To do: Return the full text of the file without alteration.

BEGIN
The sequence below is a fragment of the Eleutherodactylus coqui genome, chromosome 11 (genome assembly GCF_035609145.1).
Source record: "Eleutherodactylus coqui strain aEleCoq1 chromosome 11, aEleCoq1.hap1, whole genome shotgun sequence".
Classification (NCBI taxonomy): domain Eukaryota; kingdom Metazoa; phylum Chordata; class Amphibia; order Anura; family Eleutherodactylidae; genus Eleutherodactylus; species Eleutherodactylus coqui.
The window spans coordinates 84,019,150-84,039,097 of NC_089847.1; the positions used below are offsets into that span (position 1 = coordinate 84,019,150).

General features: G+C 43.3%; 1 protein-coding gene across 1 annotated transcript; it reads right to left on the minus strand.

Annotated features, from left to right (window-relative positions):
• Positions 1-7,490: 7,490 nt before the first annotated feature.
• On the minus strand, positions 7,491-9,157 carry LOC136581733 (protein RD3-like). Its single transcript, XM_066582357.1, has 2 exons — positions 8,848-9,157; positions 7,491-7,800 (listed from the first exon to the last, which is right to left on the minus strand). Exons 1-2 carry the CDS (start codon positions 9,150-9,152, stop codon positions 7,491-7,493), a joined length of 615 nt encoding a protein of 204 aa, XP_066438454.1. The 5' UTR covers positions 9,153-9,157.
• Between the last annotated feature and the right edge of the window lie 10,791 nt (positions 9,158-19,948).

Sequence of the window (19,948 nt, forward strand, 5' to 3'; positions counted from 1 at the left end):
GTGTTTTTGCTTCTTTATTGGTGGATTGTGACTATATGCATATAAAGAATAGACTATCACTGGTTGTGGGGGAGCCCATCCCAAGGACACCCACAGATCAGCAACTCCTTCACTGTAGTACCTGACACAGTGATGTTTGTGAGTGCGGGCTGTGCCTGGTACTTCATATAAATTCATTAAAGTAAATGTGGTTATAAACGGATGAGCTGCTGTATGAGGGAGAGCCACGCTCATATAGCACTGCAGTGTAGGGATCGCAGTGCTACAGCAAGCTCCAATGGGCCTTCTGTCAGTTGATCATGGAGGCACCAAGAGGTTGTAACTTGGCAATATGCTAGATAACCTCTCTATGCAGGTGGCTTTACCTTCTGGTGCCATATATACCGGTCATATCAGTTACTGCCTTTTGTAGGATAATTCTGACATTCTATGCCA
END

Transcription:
The sequence below is a fragment of the Eleutherodactylus coqui genome, chromosome 11 (genome assembly GCF_035609145.1).
Source record: "Eleutherodactylus coqui strain aEleCoq1 chromosome 11, aEleCoq1.hap1, whole genome shotgun sequence".
Classification (NCBI taxonomy): domain Eukaryota; kingdom Metazoa; phylum Chordata; class Amphibia; order Anura; family Eleutherodactylidae; genus Eleutherodactylus; species Eleutherodactylus coqui.
The window spans coordinates 84,019,150-84,039,097 of NC_089847.1; the positions used below are offsets into that span (position 1 = coordinate 84,019,150).

General features: G+C 43.3%; 1 protein-coding gene across 1 annotated transcript; it reads right to left on the minus strand.

Annotated features, from left to right (window-relative positions):
• Positions 1-7,490: 7,490 nt before the first annotated feature.
• On the minus strand, positions 7,491-9,157 carry LOC136581733 (protein RD3-like). Its single transcript, XM_066582357.1, has 2 exons — positions 8,848-9,157; positions 7,491-7,800 (listed from the first exon to the last, which is right to left on the minus strand). Exons 1-2 carry the CDS (start codon positions 9,150-9,152, stop codon positions 7,491-7,493), a joined length of 615 nt encoding a protein of 204 aa, XP_066438454.1. The 5' UTR covers positions 9,153-9,157.
• Between the last annotated feature and the right edge of the window lie 10,791 nt (positions 9,158-19,948).

Sequence of the window (19,948 nt, forward strand, 5' to 3'; positions counted from 1 at the left end):
GTGTTTTTGCTTCTTTATTGGTGGATTGTGACTATATGCATATAAAGAATAGACTATCACTGGTTGTGGGGGAGCCCATCCCAAGGACACCCACAGATCAGCAACTCCTTCACTGTAGTACCTGACACAGTGATGTTTGTGAGTGCGGGCTGTGCCTGGTACTTCATATAAATTCATTAAAGTAAATGTGGTTATAAACGGATGAGCTGCTGTATGAGGGAGAGCCACGCTCATATAGCACTGCAGTGTAGGGATCGCAGTGCTACAGCAAGCTCCAATGGGCCTTCTGTCAGTTGATCATGGAGGCACCAAGAGGTTGTAACTTGGCAATATGCTAGATAACCTCTCTATGCAGGTGGCTTTACCTTCTGGTGCCATATATACCGGTCATATCAGTTACTGCCTTTTGTAGGATAATTCTGACATTCTATGCCA